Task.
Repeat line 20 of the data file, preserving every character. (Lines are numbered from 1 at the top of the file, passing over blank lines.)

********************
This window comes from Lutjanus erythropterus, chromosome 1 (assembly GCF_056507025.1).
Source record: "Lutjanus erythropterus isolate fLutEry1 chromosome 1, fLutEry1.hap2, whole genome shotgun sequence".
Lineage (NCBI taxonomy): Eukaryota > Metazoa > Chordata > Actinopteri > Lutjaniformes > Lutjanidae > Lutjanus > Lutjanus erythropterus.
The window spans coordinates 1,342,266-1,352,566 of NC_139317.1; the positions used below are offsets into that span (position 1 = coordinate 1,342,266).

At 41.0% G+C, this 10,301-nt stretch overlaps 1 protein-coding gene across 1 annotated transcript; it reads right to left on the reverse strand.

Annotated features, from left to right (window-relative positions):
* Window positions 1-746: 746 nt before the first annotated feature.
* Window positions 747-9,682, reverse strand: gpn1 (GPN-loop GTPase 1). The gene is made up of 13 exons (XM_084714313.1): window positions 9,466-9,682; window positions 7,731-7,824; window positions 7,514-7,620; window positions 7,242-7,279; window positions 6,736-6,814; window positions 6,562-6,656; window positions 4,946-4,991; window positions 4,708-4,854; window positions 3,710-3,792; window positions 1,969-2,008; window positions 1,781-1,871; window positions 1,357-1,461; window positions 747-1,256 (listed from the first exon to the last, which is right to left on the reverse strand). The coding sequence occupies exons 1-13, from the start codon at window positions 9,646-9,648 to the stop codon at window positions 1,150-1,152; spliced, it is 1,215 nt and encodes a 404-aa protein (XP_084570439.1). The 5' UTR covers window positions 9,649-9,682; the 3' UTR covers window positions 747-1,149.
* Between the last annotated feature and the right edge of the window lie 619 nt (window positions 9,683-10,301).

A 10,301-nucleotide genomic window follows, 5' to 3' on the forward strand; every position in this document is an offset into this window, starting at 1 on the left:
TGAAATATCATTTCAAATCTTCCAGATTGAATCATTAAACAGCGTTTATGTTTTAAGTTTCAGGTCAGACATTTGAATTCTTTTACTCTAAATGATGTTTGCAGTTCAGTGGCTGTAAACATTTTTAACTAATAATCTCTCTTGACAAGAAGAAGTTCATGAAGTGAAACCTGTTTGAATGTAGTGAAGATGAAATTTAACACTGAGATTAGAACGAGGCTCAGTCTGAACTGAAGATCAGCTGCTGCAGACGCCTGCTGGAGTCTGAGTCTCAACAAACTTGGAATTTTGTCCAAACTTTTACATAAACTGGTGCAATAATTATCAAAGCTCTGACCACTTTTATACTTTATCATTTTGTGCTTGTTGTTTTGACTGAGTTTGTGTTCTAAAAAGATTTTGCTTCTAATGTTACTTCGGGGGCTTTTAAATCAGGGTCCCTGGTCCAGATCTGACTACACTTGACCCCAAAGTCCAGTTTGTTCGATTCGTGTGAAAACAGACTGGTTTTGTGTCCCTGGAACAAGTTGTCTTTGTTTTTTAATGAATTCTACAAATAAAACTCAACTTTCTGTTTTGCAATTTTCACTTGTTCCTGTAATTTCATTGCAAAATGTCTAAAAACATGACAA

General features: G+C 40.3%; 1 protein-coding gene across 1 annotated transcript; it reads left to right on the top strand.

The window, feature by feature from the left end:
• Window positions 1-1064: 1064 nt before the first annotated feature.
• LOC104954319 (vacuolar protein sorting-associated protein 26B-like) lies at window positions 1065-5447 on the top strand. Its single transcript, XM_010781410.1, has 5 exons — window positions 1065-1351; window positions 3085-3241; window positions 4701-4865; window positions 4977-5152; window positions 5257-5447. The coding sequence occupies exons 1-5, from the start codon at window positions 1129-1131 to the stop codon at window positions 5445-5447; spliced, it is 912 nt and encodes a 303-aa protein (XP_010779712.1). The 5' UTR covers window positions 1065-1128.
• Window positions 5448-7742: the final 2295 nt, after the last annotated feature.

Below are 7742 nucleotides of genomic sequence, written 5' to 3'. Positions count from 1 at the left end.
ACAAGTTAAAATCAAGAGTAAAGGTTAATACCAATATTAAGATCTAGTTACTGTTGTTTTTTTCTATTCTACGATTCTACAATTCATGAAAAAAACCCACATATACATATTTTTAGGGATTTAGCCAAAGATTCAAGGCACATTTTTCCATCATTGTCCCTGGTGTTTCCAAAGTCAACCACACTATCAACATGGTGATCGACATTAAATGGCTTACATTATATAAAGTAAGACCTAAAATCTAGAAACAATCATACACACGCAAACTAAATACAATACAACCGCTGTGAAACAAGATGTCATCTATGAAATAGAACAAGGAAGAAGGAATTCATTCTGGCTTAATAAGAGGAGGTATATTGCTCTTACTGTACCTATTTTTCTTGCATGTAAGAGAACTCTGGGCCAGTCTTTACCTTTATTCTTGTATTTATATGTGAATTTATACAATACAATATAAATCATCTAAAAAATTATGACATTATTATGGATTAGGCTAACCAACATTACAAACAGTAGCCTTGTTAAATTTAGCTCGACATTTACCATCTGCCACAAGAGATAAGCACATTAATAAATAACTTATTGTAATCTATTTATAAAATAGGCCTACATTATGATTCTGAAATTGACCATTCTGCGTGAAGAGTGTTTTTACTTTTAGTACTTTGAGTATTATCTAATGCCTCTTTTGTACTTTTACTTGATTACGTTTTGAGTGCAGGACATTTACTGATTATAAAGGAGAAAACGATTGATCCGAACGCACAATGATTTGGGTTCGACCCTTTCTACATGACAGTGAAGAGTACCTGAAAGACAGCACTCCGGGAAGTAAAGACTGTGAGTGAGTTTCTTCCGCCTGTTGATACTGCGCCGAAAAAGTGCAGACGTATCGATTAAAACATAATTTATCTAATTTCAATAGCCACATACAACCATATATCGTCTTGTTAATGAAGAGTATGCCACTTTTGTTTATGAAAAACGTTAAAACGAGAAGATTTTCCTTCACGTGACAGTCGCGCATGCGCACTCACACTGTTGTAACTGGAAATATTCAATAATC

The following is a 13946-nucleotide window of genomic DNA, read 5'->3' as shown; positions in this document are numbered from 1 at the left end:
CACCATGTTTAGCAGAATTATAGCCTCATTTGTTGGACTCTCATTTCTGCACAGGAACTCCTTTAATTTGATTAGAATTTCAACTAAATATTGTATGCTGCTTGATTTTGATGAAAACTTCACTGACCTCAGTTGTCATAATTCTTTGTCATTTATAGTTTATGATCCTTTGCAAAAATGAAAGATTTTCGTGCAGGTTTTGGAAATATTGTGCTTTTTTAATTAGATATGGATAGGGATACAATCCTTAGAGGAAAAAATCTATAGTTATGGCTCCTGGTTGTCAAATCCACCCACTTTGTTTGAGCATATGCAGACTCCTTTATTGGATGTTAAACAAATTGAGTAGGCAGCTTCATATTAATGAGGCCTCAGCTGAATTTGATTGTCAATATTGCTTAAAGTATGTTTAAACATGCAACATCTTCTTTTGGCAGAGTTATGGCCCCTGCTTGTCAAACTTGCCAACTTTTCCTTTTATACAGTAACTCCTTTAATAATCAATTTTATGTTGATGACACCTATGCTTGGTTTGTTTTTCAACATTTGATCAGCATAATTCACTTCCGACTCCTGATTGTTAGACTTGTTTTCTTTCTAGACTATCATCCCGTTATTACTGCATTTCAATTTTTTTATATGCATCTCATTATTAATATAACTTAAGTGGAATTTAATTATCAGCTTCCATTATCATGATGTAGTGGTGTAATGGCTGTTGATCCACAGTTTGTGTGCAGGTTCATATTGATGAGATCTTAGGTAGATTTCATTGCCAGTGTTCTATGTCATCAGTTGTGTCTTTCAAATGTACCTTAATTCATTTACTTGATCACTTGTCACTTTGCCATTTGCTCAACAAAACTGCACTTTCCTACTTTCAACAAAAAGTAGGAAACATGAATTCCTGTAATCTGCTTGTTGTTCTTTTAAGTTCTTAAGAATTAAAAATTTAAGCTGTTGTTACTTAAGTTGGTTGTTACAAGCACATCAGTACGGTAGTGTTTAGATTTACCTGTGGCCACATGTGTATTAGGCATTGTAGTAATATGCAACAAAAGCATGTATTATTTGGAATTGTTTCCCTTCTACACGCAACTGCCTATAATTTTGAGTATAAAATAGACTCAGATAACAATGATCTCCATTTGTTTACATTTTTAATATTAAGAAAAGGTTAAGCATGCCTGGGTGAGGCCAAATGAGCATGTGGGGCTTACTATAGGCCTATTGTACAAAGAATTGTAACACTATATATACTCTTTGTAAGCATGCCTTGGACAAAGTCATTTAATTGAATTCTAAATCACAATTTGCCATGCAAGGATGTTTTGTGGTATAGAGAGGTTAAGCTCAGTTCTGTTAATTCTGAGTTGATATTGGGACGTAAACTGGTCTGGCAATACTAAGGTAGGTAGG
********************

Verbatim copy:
CACCATGTTTAGCAGAATTATAGCCTCATTTGTTGGACTCTCATTTCTGCACAGGAACTCCTTTAATTTGATTAGAATTTCAACTAAATATTGTATGCTGCTTGATTTTGATGAAAACTTCACTGACCTCAGTTGTCATAATTCTTTGTCATTTATAGTTTATGATCCTTTGCAAAAATGAAAGATTTTCGTGCAGGTTTTGGAAATATTGTGCTTTTTTAATTAGATATGGATAGGGATACAATCCTTAGAGGAAAAAATCTATAGTTATGGCTCCTGGTTGTCAAATCCACCCACTTTGTTTGAGCATATGCAGACTCCTTTATTGGATGTTAAACAAATTGAGTAGGCAGCTTCATATTAATGAGGCCTCAGCTGAATTTGATTGTCAATATTGCTTAAAGTATGTTTAAACATGCAACATCTTCTTTTGGCAGAGTTATGGCCCCTGCTTGTCAAACTTGCCAACTTTTCCTTTTATACAGTAACTCCTTTAATAATCAATTTTATGTTGATGACACCTATGCTTGGTTTGTTTTTCAACATTTGATCAGCATAATTCACTTCCGACTCCTGATTGTTAGACTTGTTTTCTTTCTAGACTATCATCCCGTTATTACTGCATTTCAATTTTTTTATATGCATCTCATTATTAATATAACTTAAGTGGAATTTAATTATCAGCTTCCATTATCATGATGTAGTGGTGTAATGGCTGTTGATCCACAGTTTGTGTGCAGGTTCATATTGATGAGATCTTAGGTAGATTTCATTGCCAGTGTTCTATGTCATCAGTTGTGTCTTTCAAATGTACCTTAATTCATTTACTTGATCACTTGTCACTTTGCCATTTGCTCAACAAAACTGCACTTTCCTACTTTCAACAAAAAGTAGGAAACATGAATTCCTGTAATCTGCTTGTTGTTCTTTTAAGTTCTTAAGAATTAAAAATTTAAGCTGTTGTTACTTAAGTTGGTTGTTACAAGCACATCAGTACGGTAGTGTTTAGATTTACCTGTGGCCACATGTGTATTAGGCATTGTAGTAATATGCAACAAAAGCATGTATTATTTGGAATTGTTTCCCTTCTACACGCAACTGCCTATAATTTTGAGTATAAAATAGACTCAGATAACAATGATCTCCATTTGTTTACATTTTTAATATTAAGAAAAGGTTAAGCATGCCTGGGTGAGGCCAAATGAGCATGTGGGGCTTACTATAGGCCTATTGTACAAAGAATTGTAACACTATATATACTCTTTGTAAGCATGCCTTGGACAAAGTCATTTAATTGAATTCTAAATCACAATTTGCCATGCAAGGATGTTTTGTGGTATAGAGAGGTTAAGCTCAGTTCTGTTAATTCTGAGTTGATATTGGGACGTAAACTGGTCTGGCAATACTAAGGTAGGTAGG